The face and eyes

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The face may provide important diagnostic information (Fig. 2.34). Some facial appearances are characteristic of specific diseases (Table 2,11). The eyes are discussed in Chapter 7.

The ears

Normal ears vary widely in size, shape and form. There are some genetic deformities. For example, in Down's syndrome the auricles are usually small and the lobule may be rudimentary or absent. The helix of the ear is a recognised site of gouty tophi - white chalky nodules consisting of sodium biuratc crystals deposited in the cartilage (Fig. 2.35). Local trauma to the car may cause haemorrhage. When frequent, partial organisation can lead to permanent deformity and the features of "cauliflower ear".

Acute otitis media usually causes earache, which may be

Tophi Tofus Ear
Fig. 2.32 Temporal arteritis showing an enlarged palpable artery.
Palpable Artery Temporal Arteritis
Fig. 2.33 78-year-old lady with 'buzzing noises in head due to right carotid-cavernous fistula. Periorbital oedema and severe chemosis are present and a bruit was heard over Ihe right forehead and eyelid.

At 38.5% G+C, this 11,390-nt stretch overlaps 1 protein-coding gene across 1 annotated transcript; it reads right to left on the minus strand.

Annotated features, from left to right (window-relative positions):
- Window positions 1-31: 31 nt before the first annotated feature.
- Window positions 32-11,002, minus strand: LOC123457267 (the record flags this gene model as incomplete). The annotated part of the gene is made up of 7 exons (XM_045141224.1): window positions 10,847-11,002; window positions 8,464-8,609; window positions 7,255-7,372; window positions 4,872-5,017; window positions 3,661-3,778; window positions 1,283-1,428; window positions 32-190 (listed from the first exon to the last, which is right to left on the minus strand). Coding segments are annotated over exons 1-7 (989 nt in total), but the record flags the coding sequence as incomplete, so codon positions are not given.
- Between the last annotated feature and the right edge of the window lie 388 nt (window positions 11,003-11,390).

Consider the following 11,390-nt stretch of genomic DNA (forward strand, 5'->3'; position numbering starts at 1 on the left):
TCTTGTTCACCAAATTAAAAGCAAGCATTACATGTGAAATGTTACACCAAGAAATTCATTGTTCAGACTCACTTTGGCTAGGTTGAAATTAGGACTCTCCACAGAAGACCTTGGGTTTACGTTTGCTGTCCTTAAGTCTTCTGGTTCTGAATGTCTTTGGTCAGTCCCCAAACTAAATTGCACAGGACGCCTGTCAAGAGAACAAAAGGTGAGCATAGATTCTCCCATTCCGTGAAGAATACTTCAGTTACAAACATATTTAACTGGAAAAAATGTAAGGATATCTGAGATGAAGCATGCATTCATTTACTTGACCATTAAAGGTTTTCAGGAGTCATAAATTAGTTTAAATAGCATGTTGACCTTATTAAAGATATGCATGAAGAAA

severe, but in infants it may present as an acute febrile illness without local pain and auroscopy is indicated in all such children and any patient with headache or a hearing difficulty.

The normal drum as seen through the auriscope, appears pearly grey, with the handle of the malleus visible and lying almost vertically near the centre of the tympanic membrane.

TABLE 2.11 Examples of facial appearance characteristic of specific diseases

Endocrine

Tophi Tofus Ear

Fig. 2.35 Gouty tophus of the ear (Reproduced by perm Isslon of J. Gibson.)

TABLE 2.11 Examples of facial appearance characteristic of specific diseases

Endocrine

Genetic Renal

Cardiovascular

Infective

Neuromuscular

Hyperthyroidism Hypothyroidism Cushing's syndrome Down's syndrome Nephrotic syndrome Superior vena caval obstruction Risussardonicus in tetany Myasthenia gravis VII nerve palsy

Fig. 2.35 Gouty tophus of the ear (Reproduced by perm Isslon of J. Gibson.)

Wax commonly obscures the view and may need to be removed. Hard wax may need to be softened by die application of a few drops of olive oil or an appropriate preparation for 2 or 3 days before removal. Syringing should be undertaken by an expert if there is a history of middle ear disease or in the presence of perforation. Foreign bodies in the external meatus are not uncommon in children.

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